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By: Daphne Drescher, CP
Reprinted with permission from Proparalegal: www.proparalegal.com.
Today’s post by Daphne is a great one. She shares traits she has observed in others, admired, and chosen to emulate in her own career. Looking back at my own career, I can definitely say I’ve complied a list of characteristics and traits I’ve incorporated into my own work life after observing greatness in those around me. I’m sure the same is true for you. So check out today’s post, take a moment to reflect on your own “greatness” list, take a big gulp of that fabulous beverage, and let us know what you’d add to the list.
The holidays and beginning of a new year are a time when I’m drawn to reflect on what makes my life meaningful. It provides an ideal opportunity to pause and consider the experiences which have made the past year a good one.
In particular, I like to think over my career in the legal field, and reflect on the things that have really made it satisfying. For surely it’s not just the work itself; it’s also who we are while we’re doing the work. This year I’ve been thinking about the qualities and values I’ve seen exemplified in supervisors and co-workers I admire, which have helped make my own work life more worthwhile.
What are those qualities?
Excellence. The people I’ve admired most in my career have set a high standard of quality. They strive to do each task as well as they can, always seeking to perform at their best.
It brings to mind a partner I once worked for, who had a reputation of being quite demanding. Yet I realized that it stemmed from his exceedingly high standards. He wanted the best effort put forward for his clients. He worked hard himself, didn’t cut corners, and expected the same from his associates and staff. This constant striving for excellence made him successful, and is a valuable lesson for me.
Persistence. Zeal can flag when the going gets hard or complicated. It’s easy to want to stop when we think we’ve reached “good enough.”
But why not be better than good enough?
I had a co-worker early in my career who was never willing to stop at “good enough.” Like the original energizer bunny, she would keep going, making one more phone call, pursuing one more avenue of investigation, or reviewing one more document, until she couldn’t think of anything else to do. Whenever I’m tempted to stop at “good enough,” I remember this co-worker and I push onward.
Thoroughness. Is there another step to take to be sure it’s accurate? Should we proofread it again?
Is it perfect?
Another coworker comes to mind as a model of thoroughness. Every detail matters to him; every opportunity to double-check the accuracy of the final product is utilized. He helped me learn much of what I know about cite checking, and whenever I’m about to wrap up a project, I hear his voice in my head saying, “Just for fun, let’s just check this one more time.” And I smile, and check it one more time.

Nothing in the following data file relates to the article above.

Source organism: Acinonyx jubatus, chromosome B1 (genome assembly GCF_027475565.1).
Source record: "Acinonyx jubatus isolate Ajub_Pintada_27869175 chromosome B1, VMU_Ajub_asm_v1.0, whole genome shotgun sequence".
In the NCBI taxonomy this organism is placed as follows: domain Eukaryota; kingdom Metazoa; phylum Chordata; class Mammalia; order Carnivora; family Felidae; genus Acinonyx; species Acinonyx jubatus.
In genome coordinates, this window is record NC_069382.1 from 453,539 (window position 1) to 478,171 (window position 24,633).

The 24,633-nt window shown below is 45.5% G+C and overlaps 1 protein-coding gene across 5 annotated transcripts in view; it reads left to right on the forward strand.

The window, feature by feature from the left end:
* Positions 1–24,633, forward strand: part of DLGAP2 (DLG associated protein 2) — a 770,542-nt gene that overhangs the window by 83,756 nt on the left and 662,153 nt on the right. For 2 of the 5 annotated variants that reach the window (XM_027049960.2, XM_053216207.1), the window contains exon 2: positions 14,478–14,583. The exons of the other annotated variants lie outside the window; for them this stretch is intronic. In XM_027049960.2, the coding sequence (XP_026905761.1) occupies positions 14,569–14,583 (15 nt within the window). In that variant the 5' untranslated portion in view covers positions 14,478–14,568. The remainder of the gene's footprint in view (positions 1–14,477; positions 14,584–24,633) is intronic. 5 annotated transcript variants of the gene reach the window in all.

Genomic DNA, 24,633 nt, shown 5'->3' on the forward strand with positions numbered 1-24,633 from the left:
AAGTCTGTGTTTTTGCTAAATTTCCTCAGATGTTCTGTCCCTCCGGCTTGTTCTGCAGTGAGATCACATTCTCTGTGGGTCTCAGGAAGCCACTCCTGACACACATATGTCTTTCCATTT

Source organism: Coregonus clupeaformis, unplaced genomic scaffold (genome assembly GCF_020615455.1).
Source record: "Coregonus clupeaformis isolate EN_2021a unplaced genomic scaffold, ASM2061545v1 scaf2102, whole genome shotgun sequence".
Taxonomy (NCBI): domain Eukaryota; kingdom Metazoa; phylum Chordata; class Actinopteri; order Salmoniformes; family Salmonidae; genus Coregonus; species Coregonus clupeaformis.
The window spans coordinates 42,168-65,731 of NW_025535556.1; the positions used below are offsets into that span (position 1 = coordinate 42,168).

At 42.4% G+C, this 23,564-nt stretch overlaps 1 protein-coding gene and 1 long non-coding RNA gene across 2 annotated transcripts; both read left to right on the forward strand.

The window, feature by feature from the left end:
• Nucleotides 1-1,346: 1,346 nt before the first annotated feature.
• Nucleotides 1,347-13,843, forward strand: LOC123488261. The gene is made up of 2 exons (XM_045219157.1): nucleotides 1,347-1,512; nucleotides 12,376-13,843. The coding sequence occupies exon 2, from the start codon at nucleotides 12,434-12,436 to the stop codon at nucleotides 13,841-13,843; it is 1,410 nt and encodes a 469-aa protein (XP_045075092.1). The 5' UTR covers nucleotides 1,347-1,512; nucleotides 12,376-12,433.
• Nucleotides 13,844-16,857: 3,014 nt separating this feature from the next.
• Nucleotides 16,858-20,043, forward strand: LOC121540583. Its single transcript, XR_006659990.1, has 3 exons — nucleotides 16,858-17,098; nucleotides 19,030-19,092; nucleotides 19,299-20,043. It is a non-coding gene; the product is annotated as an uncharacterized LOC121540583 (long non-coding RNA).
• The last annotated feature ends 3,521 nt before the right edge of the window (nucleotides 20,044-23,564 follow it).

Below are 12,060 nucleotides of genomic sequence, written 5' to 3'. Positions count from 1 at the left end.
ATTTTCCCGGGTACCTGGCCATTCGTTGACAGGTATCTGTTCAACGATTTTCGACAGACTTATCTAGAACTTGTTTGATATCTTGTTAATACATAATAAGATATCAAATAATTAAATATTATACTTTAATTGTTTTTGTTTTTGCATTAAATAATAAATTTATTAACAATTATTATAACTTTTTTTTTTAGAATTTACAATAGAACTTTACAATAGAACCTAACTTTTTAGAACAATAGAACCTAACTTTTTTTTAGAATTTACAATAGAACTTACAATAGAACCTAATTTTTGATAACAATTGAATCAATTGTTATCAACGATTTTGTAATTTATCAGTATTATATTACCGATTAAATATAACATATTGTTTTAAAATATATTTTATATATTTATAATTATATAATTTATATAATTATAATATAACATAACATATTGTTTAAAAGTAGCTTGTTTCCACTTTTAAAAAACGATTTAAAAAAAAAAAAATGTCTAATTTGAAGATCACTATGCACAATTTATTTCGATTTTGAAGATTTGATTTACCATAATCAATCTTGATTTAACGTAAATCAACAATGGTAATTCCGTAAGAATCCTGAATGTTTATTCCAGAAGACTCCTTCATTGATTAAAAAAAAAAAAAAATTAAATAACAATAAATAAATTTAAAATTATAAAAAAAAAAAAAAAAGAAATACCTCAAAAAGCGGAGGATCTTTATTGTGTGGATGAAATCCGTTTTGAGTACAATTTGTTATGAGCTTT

Graciousness. Let’s face it; there can be a lack of civility in the legal industry at times. There are those who seem intent upon being in control, being right, or being the loudest in the room.
So the role models who have made the greatest impact on me in my legal career are those who place great value on treating others well.
I recall a particular partner who understood that being gracious doesn’t mean being a pushover. She is one of the most effective advocates for her clients I can think of, and yet she is unfailingly pleasant to others – her colleagues, her clients, her staff, and her opposing counsel. She is quick with a smile and a laugh, and she is relaxed enough to be kind. I think of her and remember to smile, and to strive to be gracious to everyone who steps into my path.
I find that these qualities are every bit as important in providing satisfaction in my work as are the results achieved in the cases I work on. To me, it’s not merely the end result of the case – it’s how we get there.
What about you? What qualities make your work life worthwhile?
Daphne is a virtual litigation paralegal and owner of California-based Drescher ProParalegal. She is also an instructor in the Paralegal Degree Program at Empire College. For more information, visit Daphne’s website http://proparalegal.com where you can subscribe to the free Drescher ProParalegal Newsletter full of litigation practice tips and resources for legal support staff.
©2011 Drescher ProParalegal. All rights reserved.
I gotta say my favorite part is the line where she says: “reflect on the things that have really made it satisfying [the work/year]. For surely it’s not just the work itself; it’s also who we are while we’re doing the work.” There is so much truth to that.
What about you, TPS readers? In your corner of the legal world, what traits have you taken notice of and admired in those around you? Do tell! We’re all ears.
Be sure to stop back by on Friday, when we’ll be featuring a fun post written by an up-and-coming Guest Contributor. Until then, paralegal-long (okay, not really, let’s paralegal short, healthy hours – forget that longness stuff) and prosper. See you soon!